Fruit fever throngs Thonglor after Milli’s mango moment (Photos)

Photo: Nicky Tanskul
Photo: Nicky Tanskul

A flash of fruit 14,000 kilometers away filled the footpaths of Thonglor today with people hungry for a bite of the mango’s sticky-sweet zeitgeist moment.

Hordes of delivery riders have waited in long queues for whole mangos and trays of mango sticky rice sold by the small Mae Varee shop ever since teen hip-hop sensation Milli closed her set at the Coachella music fest snacking from a bowl of the dessert.

“Although our mangoes have always been popular, when Milli was on the news with her mango stunt, we’ve become even more popular,” owner Kob told Coconuts. “Our customers have since doubled.”

At Coachella, teen rapper Milli feeds Thai pride with a bowl of mango sticky rice (Video)

Her shop, which has been selling mangoes around the corner from BTS Thong Lo for 80 years, is tasting the fruits of Thailand’s sudden mango mania. Inside, eight employees were rushing to pack the iconic dessert into styrofoam boxes for 20 or so waiting customers.

Staff prepare trays of mango sticky rice Wednesday at the Maevee shop on Thonglor. Photo: Nicky Tanskul / Coconuts

Many of those customers wore the familiar green-hued jackets of Lineman or Grab delivery riders.

One deliveryman, simply named F, said he had been to the shop three times already by noon.

“Today, I’ve been here three times,” he said. 

Another driver, Oh, said he’s been to the shop every day since footage emerged Sunday of Milli, 19, shouting ““Who wants mango and rice that is sticky?!” as she exited the stage in Indio, California.

“I come here about two or three times a day,” he said.

Kob said the riders are there at dawn.

“Once our shop opens at 6am, there’s already Grab drivers waiting to line up. They steadily come until we close at 10pm,” she said.

Wat, a delivery driver for Shopee Food, said, “I’ve delivered from 5am to 1pm. And again from 2pm until 8pm.”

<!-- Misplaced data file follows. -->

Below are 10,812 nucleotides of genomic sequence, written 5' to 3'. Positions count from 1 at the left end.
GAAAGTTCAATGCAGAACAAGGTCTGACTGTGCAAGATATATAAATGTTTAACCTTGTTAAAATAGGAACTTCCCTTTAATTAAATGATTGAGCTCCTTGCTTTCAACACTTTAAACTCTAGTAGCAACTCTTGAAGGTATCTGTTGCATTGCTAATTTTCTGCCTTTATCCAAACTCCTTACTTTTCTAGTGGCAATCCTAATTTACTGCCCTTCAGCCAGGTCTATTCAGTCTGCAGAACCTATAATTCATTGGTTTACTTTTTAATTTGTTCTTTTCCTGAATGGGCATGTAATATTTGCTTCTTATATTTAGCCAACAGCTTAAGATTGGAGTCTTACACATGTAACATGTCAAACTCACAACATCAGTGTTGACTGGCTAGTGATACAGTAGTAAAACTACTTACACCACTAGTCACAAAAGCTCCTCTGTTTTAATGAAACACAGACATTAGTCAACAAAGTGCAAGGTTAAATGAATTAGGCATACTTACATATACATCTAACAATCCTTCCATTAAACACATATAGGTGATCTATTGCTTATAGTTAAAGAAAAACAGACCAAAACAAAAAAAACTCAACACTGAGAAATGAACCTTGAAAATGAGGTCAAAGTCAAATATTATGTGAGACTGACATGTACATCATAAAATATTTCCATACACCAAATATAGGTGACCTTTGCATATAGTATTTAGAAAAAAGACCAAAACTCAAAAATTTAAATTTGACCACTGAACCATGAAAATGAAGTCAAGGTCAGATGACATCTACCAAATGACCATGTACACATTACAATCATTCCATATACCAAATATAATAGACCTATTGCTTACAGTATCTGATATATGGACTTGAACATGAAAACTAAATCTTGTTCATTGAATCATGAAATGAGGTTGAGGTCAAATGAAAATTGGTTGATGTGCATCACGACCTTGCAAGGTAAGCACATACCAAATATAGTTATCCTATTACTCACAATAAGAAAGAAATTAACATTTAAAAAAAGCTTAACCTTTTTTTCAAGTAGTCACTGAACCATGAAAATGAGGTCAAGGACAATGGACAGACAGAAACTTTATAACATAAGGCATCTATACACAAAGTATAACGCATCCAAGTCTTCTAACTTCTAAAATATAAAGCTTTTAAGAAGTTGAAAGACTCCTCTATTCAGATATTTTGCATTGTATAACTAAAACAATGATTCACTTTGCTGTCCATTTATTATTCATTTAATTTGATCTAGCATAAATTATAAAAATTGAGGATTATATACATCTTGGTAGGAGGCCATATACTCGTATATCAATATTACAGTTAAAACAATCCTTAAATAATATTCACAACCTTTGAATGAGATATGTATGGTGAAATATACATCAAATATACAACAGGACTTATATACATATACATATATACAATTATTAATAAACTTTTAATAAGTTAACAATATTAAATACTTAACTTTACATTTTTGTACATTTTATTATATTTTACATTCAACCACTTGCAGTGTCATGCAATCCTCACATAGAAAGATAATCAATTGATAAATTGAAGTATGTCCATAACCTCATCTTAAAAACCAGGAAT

Mae Varee has been selling mangoes for over 80 years. Photo: Nicky Tanskul

Grab riders’ delivery fees depend on the time of day and peak between morning and noon.

“We don’t receive an increase in pay,” F said. “For example, I only get THB70 to deliver to Silom as normal Grab fees usually begin at THB40.”

However, Oh said that they weren’t penalized by the long waits.

“The delivery fee increases depending on the time I wait. Distance is a normal rate but, depending on the time of day, the price will increase due to a long queue.”

His next delivery? Taking mango sticky rice to Pathumwan.

Another rider, Wat, said he doesn’t like to wait long as it increases the chance of someone canceling.

“If that happens, I have to talk with the manager of the app and they will refund some of the money,” he said. “Also today, police had to chase all of the delivery drivers to park somewhere else as they were taking up too much space. They would have locked our wheels if we didn’t.”

However, despite the sudden spike in demand, Kob does not intend to raise her prices: mangoes are THB60 and mango sticky rice runs THB100-150 depending on the size.

“We will always sell them at regular prices,” she said. “Just now, we packed 15 packs of mango sticky rice for one customer.”

Of course those who do not want to wait so long for the in-season, in-trend fruit can go to one of the countless other vendors selling them.

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